Though we are not full advocates of protectionism, the introduction by Government of import controls on 23 medicines to save the local pharmaceutical industry is a commendable step towards stopping the importation of products that can be manufactured locally. Importation and smuggling of all manner of medicines risks jobs of more than 1 000 employees as their companies face closure due to competition from lowly priced imports.
Cheap imports and those smuggled through porous borders have an adverse effect of further curtailing a sector that is already hamstrung by many economic challenges.
It is sad to note that we have been importing locally manufactured drugs such as aspirin and caffeine tablets, among many others. Medicines are generally sensitive in nature and rampant importation and smuggling exposes the general populace to safety and health risks as some of the products are either expired or substandard.
Statistics show that Zimbabwe imports over $400 million worth of drugs annually yet its own pharmaceutical industry requires $80 million to recapitalise. If we could prioritise the local industry, we would be able to create prominent pharmaceutical companies using the highly skilled human capital the country boasts and in turn aid in creating employment and development of the economy.
As such we commend Government, through the Ministry of Industry and Commerce, for introducing import controls on the selected pharmaceutical products to save local industry and unnecessary waste of scarce foreign currency.
Against this background, it is important for Government to assess all the sectors of the economy with a view to protecting sectors facing similar threats from the influx of cheap imports.
Importing locally available products or goods that can be made locally, be they pharmaceuticals, grain or clothing, has the negative effect of reducing earnings for local companies.
When companies are faced with reduced profitability their response naturally is to scale down production, meaning the firms could be forced to lay off some workers. Since Government has introduced import control measures on selected medicines, it is important that more control and monitoring mechanisms are put in place to prevent smuggling, as unscrupulous businesses or individuals will try to evade formal channels.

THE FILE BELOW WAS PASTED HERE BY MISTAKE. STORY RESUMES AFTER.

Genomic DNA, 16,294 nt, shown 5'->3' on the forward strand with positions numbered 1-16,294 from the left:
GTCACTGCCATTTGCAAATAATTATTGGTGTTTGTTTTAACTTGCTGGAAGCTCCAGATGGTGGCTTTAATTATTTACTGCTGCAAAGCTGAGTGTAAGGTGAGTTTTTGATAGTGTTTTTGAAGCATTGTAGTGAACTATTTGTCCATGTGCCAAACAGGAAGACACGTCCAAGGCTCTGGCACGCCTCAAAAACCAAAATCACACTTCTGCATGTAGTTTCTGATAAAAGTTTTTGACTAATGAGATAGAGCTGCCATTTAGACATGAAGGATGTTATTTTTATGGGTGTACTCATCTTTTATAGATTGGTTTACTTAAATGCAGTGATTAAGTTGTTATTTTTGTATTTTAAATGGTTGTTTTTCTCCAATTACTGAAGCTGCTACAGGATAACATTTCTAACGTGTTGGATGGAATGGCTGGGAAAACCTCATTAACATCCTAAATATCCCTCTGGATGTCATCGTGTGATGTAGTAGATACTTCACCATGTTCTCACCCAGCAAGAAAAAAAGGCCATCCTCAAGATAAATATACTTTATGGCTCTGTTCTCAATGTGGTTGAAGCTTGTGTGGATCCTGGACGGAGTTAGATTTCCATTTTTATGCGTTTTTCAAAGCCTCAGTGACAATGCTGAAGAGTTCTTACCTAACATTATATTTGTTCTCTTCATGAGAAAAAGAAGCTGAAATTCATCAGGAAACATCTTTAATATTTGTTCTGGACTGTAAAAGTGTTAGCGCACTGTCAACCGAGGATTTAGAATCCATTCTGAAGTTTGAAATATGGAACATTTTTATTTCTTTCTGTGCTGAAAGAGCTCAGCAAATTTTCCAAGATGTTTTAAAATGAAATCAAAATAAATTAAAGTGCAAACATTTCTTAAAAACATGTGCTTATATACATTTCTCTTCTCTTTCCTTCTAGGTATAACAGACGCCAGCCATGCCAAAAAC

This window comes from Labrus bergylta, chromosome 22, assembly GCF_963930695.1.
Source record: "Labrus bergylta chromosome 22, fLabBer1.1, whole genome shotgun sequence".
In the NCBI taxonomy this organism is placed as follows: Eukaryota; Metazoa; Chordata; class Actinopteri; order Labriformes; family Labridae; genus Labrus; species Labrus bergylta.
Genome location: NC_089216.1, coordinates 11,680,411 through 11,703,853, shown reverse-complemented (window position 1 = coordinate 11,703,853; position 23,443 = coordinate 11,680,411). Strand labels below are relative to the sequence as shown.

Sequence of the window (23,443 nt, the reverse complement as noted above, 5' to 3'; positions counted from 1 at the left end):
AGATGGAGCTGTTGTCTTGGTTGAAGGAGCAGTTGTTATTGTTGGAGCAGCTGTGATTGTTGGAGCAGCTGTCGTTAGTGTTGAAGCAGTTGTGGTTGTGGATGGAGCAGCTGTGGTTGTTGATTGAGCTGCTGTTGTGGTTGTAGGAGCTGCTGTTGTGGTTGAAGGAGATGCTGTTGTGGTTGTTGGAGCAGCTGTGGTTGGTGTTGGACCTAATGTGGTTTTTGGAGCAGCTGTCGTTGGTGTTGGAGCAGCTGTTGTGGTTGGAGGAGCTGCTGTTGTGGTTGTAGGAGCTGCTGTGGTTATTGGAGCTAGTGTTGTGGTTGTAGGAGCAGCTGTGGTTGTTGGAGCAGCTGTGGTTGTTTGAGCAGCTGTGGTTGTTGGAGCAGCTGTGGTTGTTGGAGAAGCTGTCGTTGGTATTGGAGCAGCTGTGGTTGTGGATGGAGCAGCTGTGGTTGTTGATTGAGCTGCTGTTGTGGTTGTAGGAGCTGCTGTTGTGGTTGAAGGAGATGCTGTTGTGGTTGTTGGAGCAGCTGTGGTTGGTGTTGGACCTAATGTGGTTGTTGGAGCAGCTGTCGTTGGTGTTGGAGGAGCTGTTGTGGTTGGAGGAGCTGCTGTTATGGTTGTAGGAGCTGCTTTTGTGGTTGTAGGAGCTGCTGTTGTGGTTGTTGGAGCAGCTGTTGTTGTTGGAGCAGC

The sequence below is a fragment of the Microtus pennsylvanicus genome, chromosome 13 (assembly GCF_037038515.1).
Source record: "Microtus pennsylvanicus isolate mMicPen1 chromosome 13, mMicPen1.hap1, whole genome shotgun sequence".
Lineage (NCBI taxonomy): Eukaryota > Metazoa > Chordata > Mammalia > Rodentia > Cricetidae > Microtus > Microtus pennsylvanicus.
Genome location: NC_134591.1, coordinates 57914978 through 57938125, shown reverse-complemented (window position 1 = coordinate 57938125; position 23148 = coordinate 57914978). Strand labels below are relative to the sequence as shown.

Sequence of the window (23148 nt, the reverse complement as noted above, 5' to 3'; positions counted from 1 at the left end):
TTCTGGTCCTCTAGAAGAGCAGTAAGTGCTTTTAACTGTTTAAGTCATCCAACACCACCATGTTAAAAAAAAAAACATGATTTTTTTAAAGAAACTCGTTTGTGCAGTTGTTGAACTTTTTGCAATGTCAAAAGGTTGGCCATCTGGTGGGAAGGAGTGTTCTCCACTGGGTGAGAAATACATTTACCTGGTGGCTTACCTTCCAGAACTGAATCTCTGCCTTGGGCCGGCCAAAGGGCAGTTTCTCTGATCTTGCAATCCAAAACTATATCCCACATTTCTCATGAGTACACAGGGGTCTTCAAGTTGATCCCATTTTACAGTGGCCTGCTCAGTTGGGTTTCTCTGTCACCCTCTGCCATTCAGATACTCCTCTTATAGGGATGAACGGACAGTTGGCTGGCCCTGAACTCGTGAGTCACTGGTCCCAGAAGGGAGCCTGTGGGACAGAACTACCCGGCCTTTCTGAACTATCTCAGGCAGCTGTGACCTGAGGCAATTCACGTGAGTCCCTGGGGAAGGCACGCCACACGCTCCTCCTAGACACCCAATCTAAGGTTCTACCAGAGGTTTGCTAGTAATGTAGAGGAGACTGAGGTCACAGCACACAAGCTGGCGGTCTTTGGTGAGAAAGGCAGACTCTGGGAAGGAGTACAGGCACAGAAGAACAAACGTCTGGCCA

This is because the domestic economy cannot afford sustained growth in imported products that can be manufactured locally when it is desperate to save industry from collapse.
It therefore calls for concerted efforts from all Zimbabweans to exercise the highest levels of patriotism towards efforts to turn around the economy by prioritising the “Buy Zimbabwe” campaign.
In an environment where structural reconfiguration has resulted in widespread loss of jobs, Zimbabwe cannot afford to fuel more job exports through the “foreign is lekker” mantra.
Because the economy has not recovered from the meltdown of the hyper-inflationary era, the country is still way short of the required liquidity to support meaningful economic activity.
Being Zimbabwean means that everyone exercises a measure of responsibility to protect not just the country’s sovereignty, but also economic well-being by making conscious decisions that promote growth.
We urge the pharmaceutical industry to take this as an opportunity to revamp their operations and improve efficiencies which will lead to the production of competitively priced goods. The major reason why there was an influx of imported products is that they are cheaper when compared to locally manufactured products.
Local companies must therefore work on ways to cut their costs to remain competitive. Protectionist policies cannot remain in force forever.